2. Open civic space for a vibrant democracy.Poorly
Comment: While the space for CS is being shrinking in many LAC countries, the text makes no commitment to open civic space. A quick reference is made to the respect of human rights defenders’ rights (paragraph 9) while it is acknowledged “the importance of ensuring universality, objectivity and non-selectivity in the consideration of human rights issues, and the elimination of double standards and politicization”. (paragraph 8)
3. An EU-LAC agenda that puts the fight against inequalities at its centre.Poorly
Comment: While poverty and inequalities are on the rise, the text contains a light commitment to fight multiple and intersective forms of discrimination (paragraph 9).
4. Green and Just Transition for both regions.Poorly
Comment:  Just Transition requires 1. Financial resources, through: Debt cancellation efforts;  Progressive taxation; Anti-Tax evasion and avoidance programmes; Fossil fuel subsidies phase out. 2. Universal social protection; 3. Quality public services; 4. Stringent Due Diligence.In the framework of strengthening the multilateral system, the text expresses the ambition to enhance cooperation and coordination in “human rights, labour rights, climate change and biodiversity loss, food and energy security […] taxation.” (paragraph 17); it refers to “external indebtedness and debt sustainability” and recognises “the need to use criteria beyond GDP, and … that no country has to choose between fighting poverty and protecting the planet” (paragraph 18). On Climate Change, there is an engagement of cooperation “to mitigate the adverse effects of climate change and environmental degradation, according to the principle of equity and common but differentiated responsibilities and respective capabilities, in the light of different national circumstances” (paragraph 3).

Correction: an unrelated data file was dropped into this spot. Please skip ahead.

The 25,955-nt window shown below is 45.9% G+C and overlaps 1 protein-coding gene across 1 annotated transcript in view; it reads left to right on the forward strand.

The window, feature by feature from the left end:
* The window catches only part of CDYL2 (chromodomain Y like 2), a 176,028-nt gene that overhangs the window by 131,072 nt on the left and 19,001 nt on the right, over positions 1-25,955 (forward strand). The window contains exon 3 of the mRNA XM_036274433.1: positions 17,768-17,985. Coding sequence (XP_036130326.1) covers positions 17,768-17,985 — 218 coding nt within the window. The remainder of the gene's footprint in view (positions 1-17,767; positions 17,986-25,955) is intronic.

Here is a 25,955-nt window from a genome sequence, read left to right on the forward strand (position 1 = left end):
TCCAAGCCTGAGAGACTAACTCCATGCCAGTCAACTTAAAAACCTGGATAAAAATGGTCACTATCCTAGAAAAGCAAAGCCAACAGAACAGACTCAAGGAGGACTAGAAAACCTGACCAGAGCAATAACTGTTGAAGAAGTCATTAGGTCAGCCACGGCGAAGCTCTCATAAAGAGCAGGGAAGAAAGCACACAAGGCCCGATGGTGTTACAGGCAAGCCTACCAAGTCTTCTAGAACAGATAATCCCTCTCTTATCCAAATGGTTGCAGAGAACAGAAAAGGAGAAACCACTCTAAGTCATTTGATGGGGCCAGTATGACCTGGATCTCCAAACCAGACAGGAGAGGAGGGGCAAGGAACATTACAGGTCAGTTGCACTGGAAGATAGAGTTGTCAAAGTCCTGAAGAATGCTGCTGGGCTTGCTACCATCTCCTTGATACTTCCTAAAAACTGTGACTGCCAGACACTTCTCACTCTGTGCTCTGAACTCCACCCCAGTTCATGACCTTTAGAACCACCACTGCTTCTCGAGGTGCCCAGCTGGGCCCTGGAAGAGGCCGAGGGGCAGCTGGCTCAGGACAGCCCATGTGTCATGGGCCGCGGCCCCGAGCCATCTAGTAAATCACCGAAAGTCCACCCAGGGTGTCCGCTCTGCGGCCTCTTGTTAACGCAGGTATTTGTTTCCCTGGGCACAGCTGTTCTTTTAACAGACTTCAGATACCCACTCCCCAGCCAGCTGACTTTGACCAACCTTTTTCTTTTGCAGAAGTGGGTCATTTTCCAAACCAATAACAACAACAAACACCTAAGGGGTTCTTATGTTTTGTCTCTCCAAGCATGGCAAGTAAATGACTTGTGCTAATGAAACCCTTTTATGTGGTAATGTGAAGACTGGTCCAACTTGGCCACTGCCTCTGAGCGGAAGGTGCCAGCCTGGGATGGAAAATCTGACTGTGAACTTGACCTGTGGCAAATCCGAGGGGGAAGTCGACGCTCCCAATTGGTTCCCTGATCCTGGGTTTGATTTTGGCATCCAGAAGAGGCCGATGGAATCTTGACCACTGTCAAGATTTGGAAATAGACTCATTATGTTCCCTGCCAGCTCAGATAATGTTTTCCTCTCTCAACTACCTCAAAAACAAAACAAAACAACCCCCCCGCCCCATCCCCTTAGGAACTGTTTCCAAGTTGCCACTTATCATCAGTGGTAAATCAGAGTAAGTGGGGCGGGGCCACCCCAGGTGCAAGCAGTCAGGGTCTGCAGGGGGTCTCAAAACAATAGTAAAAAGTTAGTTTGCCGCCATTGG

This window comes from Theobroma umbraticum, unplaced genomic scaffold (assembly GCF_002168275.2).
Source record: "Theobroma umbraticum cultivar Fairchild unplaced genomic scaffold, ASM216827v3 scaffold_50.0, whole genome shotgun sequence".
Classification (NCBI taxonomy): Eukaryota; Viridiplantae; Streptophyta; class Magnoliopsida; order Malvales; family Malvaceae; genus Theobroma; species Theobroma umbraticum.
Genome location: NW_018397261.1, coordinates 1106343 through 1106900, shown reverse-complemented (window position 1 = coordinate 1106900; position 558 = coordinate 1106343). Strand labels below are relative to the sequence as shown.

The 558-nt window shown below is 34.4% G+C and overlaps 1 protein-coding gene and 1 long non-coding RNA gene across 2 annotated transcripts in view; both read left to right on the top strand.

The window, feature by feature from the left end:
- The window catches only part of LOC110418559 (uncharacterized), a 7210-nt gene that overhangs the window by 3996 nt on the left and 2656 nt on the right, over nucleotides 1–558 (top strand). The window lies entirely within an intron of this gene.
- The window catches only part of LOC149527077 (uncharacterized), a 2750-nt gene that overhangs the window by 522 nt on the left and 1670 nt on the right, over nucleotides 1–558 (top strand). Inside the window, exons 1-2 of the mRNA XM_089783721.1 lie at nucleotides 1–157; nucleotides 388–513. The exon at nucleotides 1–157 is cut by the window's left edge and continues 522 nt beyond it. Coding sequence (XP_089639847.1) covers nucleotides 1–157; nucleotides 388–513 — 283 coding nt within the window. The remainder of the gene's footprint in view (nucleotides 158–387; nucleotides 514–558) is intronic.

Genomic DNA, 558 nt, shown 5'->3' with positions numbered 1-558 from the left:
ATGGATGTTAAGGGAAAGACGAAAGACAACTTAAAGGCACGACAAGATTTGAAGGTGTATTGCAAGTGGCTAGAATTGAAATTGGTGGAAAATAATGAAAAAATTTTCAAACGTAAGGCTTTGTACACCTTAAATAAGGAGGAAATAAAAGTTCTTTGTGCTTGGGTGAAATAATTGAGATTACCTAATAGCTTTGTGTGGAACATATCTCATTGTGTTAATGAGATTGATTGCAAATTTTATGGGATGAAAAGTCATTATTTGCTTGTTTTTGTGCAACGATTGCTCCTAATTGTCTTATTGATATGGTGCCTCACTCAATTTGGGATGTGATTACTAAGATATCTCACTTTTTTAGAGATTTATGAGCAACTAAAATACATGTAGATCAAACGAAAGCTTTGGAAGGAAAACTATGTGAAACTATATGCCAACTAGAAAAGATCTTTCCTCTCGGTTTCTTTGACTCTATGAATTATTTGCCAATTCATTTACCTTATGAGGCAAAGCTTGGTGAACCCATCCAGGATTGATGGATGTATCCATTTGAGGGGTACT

5. Just and sustainable investment and trade agreements.Poorly
Comment: The text  reaffirms the willingness to “Further strengthen and develop trade and investment relations between the EU and CELAC countries and regions.” and to  “achieving closer integration in clean energy supply chains, including critical raw materials and technology transfer” (paragraph 31). Policy Coherence is not mentioned, nor the need to include binding sustainable development chapters in trade agreements.
6. The promotion of decent work  and respect for international labour standards.Poorly
Comment:  Precarious jobs and poverty at work are increasing. The text commits to promote “fundamental labour principles and rights and ILO core labour standards and conventions of decent work for all” (paragraph 9) and in the framework of strengthened multilateral system, “to enhance cooperation in … labour rights” (paragraph 17).

While no much and not enough of the CSOs demands have been taken on board by the Head of States and Governments, yet, SOLIDAR welcomes the re-establishment of the bi-annual EU-CELAC Summit as well as the EU-CELAC Roadmap 2023 to 2025 as this will give continuity to the bi-regional relations. Together with the EU-LAC Working Group and other allies, SOLIDAR will keep working to ensure a stronger space for CSOs in the next Summit that will take place in 2025 for a Real Renewed Political Partnership.

* The EU-LAC Working Group is an informal platform of European organisations and networks created in 2014. Its common objective is to work on EU-LAC topics. SOLIDAR is an active member of the Group together with some of its members.

** Civil society demands come from the EU-LAC Civil Society Working Group’s Joint Position Paper ‘Latin America and the Caribbean and the European Union: towards a renewed and real political partnership. Proposals from civil society to strengthen the bi-regional relationship’ as well as SOLIDAR’s Narrative on EU-LAC Relations